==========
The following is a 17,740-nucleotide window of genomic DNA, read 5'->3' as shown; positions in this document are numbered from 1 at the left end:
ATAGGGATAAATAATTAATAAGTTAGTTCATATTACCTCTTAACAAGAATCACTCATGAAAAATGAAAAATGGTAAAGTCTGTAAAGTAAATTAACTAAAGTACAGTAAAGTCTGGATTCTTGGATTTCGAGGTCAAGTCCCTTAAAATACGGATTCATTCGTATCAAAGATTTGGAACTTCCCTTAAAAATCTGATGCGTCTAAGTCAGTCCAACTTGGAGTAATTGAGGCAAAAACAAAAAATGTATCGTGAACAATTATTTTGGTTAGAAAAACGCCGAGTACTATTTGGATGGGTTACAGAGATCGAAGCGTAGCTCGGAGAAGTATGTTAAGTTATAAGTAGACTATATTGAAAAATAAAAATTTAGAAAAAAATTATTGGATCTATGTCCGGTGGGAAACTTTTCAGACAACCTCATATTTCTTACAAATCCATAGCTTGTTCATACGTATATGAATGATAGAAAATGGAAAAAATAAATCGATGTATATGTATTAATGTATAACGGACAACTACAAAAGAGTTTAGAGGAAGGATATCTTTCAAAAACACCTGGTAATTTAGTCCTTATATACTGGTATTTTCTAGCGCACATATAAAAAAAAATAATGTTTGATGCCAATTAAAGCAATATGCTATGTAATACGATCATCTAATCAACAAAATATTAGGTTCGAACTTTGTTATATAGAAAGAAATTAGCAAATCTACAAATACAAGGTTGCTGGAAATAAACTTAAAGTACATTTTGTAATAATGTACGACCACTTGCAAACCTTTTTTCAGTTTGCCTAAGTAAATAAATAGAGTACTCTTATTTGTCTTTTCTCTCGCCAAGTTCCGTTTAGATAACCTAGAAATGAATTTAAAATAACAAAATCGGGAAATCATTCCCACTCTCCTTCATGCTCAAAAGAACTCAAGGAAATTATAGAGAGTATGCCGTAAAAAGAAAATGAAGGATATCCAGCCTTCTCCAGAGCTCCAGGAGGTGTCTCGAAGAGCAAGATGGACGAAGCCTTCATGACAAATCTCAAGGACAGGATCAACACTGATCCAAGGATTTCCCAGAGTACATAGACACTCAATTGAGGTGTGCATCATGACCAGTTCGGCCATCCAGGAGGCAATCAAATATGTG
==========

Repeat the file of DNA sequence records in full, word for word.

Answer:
The following is a 17,740-nucleotide window of genomic DNA, read 5'->3' as shown; positions in this document are numbered from 1 at the left end:
ATAGGGATAAATAATTAATAAGTTAGTTCATATTACCTCTTAACAAGAATCACTCATGAAAAATGAAAAATGGTAAAGTCTGTAAAGTAAATTAACTAAAGTACAGTAAAGTCTGGATTCTTGGATTTCGAGGTCAAGTCCCTTAAAATACGGATTCATTCGTATCAAAGATTTGGAACTTCCCTTAAAAATCTGATGCGTCTAAGTCAGTCCAACTTGGAGTAATTGAGGCAAAAACAAAAAATGTATCGTGAACAATTATTTTGGTTAGAAAAACGCCGAGTACTATTTGGATGGGTTACAGAGATCGAAGCGTAGCTCGGAGAAGTATGTTAAGTTATAAGTAGACTATATTGAAAAATAAAAATTTAGAAAAAAATTATTGGATCTATGTCCGGTGGGAAACTTTTCAGACAACCTCATATTTCTTACAAATCCATAGCTTGTTCATACGTATATGAATGATAGAAAATGGAAAAAATAAATCGATGTATATGTATTAATGTATAACGGACAACTACAAAAGAGTTTAGAGGAAGGATATCTTTCAAAAACACCTGGTAATTTAGTCCTTATATACTGGTATTTTCTAGCGCACATATAAAAAAAAATAATGTTTGATGCCAATTAAAGCAATATGCTATGTAATACGATCATCTAATCAACAAAATATTAGGTTCGAACTTTGTTATATAGAAAGAAATTAGCAAATCTACAAATACAAGGTTGCTGGAAATAAACTTAAAGTACATTTTGTAATAATGTACGACCACTTGCAAACCTTTTTTCAGTTTGCCTAAGTAAATAAATAGAGTACTCTTATTTGTCTTTTCTCTCGCCAAGTTCCGTTTAGATAACCTAGAAATGAATTTAAAATAACAAAATCGGGAAATCATTCCCACTCTCCTTCATGCTCAAAAGAACTCAAGGAAATTATAGAGAGTATGCCGTAAAAAGAAAATGAAGGATATCCAGCCTTCTCCAGAGCTCCAGGAGGTGTCTCGAAGAGCAAGATGGACGAAGCCTTCATGACAAATCTCAAGGACAGGATCAACACTGATCCAAGGATTTCCCAGAGTACATAGACACTCAATTGAGGTGTGCATCATGACCAGTTCGGCCATCCAGGAGGCAATCAAATATGTG